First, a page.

As someone who was involved in the drafting of both laws, including serving as a member of the expert working groups, I am deeply saddened by the current situation and keenly aware of the need for the government to immediately propose measures to establish a robust catch reporting and traceability system that ensures objectivity and an adequate auditing system, which would include redrafting the road map in the new Fisheries Law and amending the act.

Businesses and industry organizations must actively contribute to improvements

The seafood industry is dependent on wild resources, and the failure to ensure sustainability means the collapse of its business model. Furthermore, international trends are shifting toward a "nature-positive" approach, which aims to curb the negative impacts of economic activities on ecosystems and restore natural capital, including biodiversity.

Seafood Legacy has received a number of inquiries, particularly from major Japanese end-user distributors and their key suppliers, who want to eliminate seafood originating from IUU fisheries from their supply chains. In addition, columns in our online media, Seafood Legacy Times, “How does the industry view the enforcement of the Act on Ensuring the Proper Domestic Distribution and Importation of Specified Aquatic Animals and Plants? (only in Japanese) “ introduces many comments on the significance of the act and the challenges ahead from domestic stakeholders who are driving sustainability in the seafood industry.

In response to this incident, the director of the Fisheries authorities in Aomori Prefecture stated, "We would like to request the government to establish a system that allows a third party to monitor the entire production process, from tuna catches to distribution", underscoring the need for a fundamental restructuring of the production structure in the Japanese seafood industry.

Business and industry organizations are expected to actively participate in strengthening the management and distribution of fishery resources in pursuit of sustainability by, for example, encouraging the establishment of fraud-proof catch reporting and traceability systems and building a cooperative system that encompasses all participants in the industry and the supply chain to achieve this goal.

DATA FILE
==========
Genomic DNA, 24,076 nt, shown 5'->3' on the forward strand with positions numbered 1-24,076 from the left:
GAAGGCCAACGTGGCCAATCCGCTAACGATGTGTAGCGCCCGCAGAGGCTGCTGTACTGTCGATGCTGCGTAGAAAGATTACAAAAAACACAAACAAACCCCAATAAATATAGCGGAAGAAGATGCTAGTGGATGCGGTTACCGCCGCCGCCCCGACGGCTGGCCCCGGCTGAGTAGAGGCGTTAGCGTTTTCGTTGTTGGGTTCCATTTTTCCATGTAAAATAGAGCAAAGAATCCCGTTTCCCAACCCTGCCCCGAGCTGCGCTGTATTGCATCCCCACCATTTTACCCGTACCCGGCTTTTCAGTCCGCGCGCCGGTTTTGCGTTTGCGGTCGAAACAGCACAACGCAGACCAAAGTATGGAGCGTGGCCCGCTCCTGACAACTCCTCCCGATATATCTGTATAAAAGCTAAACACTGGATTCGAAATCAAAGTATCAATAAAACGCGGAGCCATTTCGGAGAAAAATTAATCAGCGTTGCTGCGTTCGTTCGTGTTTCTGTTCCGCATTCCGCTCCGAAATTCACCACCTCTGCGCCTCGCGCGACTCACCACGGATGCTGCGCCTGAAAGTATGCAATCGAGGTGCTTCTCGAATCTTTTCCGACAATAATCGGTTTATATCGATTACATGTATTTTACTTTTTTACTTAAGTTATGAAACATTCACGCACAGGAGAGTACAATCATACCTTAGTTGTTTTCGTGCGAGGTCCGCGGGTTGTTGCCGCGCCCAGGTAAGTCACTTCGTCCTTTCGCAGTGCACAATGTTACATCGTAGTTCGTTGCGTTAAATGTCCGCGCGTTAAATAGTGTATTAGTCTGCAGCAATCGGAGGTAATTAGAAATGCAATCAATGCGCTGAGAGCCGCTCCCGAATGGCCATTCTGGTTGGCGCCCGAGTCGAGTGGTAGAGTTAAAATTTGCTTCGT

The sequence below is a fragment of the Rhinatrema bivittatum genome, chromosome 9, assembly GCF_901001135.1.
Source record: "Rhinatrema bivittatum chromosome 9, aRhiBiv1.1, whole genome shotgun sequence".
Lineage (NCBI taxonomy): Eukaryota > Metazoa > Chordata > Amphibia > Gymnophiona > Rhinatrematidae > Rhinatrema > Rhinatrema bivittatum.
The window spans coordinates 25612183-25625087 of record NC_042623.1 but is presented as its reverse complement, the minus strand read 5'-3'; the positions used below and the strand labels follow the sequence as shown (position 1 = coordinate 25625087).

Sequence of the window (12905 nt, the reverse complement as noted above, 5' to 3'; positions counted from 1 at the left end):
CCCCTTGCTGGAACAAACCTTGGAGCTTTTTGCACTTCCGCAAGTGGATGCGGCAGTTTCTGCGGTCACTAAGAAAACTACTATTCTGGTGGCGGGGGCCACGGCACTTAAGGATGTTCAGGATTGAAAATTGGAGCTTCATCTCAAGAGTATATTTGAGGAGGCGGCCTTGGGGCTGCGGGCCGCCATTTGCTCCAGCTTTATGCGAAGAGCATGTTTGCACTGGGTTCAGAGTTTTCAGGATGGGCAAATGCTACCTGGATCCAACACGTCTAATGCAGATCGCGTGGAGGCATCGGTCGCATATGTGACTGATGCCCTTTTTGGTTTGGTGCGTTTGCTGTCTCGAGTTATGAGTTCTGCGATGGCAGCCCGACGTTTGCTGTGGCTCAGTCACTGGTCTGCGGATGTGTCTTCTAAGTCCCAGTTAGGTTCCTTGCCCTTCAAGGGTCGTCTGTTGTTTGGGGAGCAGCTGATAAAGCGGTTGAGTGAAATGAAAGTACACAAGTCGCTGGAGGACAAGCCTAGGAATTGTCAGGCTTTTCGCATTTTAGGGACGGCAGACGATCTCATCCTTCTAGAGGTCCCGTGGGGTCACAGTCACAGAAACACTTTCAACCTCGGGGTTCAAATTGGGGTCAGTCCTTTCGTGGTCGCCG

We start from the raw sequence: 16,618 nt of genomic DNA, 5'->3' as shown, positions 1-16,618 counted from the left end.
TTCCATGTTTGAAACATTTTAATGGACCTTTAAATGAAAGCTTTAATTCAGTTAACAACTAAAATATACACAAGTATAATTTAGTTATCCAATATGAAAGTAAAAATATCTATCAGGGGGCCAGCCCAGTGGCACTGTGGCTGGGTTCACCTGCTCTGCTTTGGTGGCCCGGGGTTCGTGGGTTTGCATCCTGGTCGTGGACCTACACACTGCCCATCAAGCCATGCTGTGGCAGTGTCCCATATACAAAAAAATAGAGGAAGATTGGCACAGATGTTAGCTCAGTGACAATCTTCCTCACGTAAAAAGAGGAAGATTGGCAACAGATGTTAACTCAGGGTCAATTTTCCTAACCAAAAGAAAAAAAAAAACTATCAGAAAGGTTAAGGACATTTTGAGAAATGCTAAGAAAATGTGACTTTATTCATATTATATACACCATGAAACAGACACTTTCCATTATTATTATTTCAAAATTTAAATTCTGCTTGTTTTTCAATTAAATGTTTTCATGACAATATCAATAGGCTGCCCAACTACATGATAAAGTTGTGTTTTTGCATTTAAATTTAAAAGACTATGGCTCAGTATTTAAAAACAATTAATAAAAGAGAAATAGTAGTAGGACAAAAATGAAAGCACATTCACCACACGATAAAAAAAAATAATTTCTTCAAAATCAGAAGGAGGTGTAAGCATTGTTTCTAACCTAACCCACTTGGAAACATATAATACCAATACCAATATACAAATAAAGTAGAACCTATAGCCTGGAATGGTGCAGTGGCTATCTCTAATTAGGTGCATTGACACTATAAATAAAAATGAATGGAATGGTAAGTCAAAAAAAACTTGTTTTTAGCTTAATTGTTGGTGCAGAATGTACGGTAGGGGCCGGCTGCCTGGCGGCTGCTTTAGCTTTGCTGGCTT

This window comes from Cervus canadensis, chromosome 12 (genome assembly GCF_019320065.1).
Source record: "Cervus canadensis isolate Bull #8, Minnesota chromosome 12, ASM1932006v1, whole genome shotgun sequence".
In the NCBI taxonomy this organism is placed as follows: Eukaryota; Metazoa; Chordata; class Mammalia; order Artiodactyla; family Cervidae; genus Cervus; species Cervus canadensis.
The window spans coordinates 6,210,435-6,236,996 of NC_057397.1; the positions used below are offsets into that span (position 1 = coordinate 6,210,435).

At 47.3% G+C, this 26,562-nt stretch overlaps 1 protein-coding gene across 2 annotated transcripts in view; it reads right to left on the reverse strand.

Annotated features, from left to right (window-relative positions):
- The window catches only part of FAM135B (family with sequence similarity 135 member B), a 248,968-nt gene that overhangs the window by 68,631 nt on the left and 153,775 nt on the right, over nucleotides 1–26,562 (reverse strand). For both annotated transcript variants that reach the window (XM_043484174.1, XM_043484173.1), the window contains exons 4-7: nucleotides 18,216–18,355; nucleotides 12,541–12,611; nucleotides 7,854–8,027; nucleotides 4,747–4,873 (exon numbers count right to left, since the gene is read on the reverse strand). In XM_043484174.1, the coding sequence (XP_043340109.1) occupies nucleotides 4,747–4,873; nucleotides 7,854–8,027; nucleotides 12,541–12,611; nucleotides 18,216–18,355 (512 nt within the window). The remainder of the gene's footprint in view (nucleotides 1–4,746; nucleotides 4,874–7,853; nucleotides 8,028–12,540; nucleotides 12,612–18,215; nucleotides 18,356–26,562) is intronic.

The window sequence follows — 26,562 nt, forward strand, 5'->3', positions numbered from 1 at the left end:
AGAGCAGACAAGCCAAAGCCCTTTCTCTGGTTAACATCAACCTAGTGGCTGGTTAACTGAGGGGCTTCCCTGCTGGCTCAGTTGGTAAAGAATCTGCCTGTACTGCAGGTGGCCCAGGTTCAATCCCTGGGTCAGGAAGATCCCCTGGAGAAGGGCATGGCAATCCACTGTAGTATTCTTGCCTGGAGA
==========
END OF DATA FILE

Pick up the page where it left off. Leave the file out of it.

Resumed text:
What has come to light this time is just the tip of the iceberg. It goes without saying that the more time is spent on raising excuses as to why nothing can be done, the longer the solutions will be delayed, the muddier the waters will become, and the more difficult it will become to surface.

Shaping a future Japanese seafood industry and fish-eating culture that we can be proud of on the global stage

We at Seafood Legacy believe that Japan, which has risen to become one of the world's largest fishing nations and fish-eating culture, should become a frontrunner in the pursuit of environmental sustainability and social responsibility in the seafood industry in the Asian region and beyond. 

Fishery resources are an irreplaceable asset for mankind that is shared across national borders and generations. If the Japanese seafood market can successfully transform itself into one that pursues environmental sustainability and social responsibility, and if the domestic seafood economy and its local communities can become prosperous again, it will open the way for full-scale entry into the growing international market, which is conditional on ensuring environmental sustainability and social responsibility, and become capable of providing a sustainable source of high-quality protein to the international community that is suffering from food shortages, ultimately making Japan a beacon of hope for the future.

Such is the basis for the survival and growth of the Japanese seafood industry as we envision it. international credibility in the management and distribution of fishery resources in pursuit of sustainability should become a core value of Japan's seafood industry.

I hope that this incident will serve as an opportunity to begin steering our industry toward a solution that will resolve the root cause of this issue.